Evaluating the durability and cross-reactivity of SARS-CoV-2 immunity elicited by COVID‑19 vaccines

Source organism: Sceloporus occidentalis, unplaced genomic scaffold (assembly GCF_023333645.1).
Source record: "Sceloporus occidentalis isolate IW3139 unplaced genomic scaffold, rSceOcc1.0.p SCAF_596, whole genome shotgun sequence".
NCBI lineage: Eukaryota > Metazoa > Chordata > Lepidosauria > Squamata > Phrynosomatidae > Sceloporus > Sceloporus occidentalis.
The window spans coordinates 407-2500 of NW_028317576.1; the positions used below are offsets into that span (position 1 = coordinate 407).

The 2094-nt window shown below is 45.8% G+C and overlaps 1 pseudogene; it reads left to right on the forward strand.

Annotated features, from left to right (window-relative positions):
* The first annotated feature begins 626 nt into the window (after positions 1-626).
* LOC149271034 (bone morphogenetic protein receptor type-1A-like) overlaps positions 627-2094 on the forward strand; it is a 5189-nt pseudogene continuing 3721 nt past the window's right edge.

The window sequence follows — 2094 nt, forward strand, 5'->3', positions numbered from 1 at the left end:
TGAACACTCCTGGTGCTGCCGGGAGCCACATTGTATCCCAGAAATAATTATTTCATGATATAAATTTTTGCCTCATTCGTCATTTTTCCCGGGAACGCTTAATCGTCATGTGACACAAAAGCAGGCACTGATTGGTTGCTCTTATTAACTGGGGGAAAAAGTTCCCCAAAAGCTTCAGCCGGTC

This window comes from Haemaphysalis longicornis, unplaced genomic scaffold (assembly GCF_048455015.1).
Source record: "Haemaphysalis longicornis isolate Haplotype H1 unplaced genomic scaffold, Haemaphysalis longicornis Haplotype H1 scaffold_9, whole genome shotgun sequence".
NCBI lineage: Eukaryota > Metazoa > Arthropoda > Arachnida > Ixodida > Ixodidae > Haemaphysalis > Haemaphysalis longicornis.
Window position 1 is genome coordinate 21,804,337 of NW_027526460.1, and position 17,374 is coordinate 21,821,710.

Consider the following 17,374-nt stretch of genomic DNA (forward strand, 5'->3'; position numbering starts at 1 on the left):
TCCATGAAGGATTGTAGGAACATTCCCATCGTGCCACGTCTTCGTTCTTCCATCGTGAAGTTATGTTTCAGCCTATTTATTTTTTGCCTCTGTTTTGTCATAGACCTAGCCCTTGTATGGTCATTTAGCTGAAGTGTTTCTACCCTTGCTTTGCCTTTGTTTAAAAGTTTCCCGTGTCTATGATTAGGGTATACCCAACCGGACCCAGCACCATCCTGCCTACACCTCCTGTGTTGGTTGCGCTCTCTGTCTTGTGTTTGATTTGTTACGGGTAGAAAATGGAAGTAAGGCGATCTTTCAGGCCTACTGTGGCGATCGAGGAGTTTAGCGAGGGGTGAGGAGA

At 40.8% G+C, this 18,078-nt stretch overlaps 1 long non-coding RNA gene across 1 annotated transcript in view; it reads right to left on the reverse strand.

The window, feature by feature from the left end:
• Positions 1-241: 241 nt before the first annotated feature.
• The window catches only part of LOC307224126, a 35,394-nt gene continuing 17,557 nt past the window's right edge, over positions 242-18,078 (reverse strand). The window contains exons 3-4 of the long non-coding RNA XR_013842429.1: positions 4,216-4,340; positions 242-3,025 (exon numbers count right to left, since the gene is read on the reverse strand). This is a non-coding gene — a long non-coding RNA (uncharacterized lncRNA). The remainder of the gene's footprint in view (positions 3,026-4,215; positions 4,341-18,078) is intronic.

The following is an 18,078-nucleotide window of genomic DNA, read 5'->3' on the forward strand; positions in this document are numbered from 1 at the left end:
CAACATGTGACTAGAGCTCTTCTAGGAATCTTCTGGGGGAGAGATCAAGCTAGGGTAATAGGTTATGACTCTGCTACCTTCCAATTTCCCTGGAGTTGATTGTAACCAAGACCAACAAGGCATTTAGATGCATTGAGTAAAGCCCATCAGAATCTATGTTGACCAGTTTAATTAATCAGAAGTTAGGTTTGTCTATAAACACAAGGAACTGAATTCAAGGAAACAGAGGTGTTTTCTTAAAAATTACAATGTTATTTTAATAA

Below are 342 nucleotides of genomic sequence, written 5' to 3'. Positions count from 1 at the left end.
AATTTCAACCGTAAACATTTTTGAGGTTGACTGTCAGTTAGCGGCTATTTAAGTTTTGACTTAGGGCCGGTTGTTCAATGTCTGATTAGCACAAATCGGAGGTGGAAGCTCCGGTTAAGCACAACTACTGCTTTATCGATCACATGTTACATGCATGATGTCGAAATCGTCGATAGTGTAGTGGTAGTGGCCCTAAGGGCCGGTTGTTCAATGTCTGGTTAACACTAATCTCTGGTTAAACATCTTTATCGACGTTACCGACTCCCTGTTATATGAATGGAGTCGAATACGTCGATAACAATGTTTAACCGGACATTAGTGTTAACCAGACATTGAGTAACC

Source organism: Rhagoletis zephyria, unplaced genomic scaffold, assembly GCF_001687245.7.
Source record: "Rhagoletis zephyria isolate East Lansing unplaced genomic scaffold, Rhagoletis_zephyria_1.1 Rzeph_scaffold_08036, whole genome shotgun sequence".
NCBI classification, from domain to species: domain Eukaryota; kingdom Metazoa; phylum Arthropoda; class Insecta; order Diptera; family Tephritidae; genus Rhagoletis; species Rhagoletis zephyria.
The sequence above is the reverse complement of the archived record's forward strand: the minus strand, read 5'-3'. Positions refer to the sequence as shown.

COVID-19, caused by severe acute respiratory syndrome coronavirus 2 (SARS-CoV-2), has advanced rapidly from initial clinical observations in late 2019 to a global pandemic. Safe and effective vaccines offer our best opportunity to control spread of infection, but limited availability of vaccine doses and rapid emergence of viral variants of concern that may evade vaccine-elicited immunity are major concerns in Canada and globally. “Partial” immunity elicited by one dose of vaccine may not protect some individuals, such as elderly adults, from infection by these new viral strains; however, we have an incomplete understanding of immune factors that may help to identify individuals or populations that remain at higher risk despite receiving the vaccine. Our project will compare the immune response in younger and older adults following one and two doses of COVID‑19 vaccine. We will characterize the diversity of antibody-producing B cells generated following vaccination and link genetic features of these cells to each individual’s ability to neutralize viral variants of concern. Our results will provide new information about vaccine-elicited immune responses and inform ongoing efforts to protect the most vulnerable members of our population.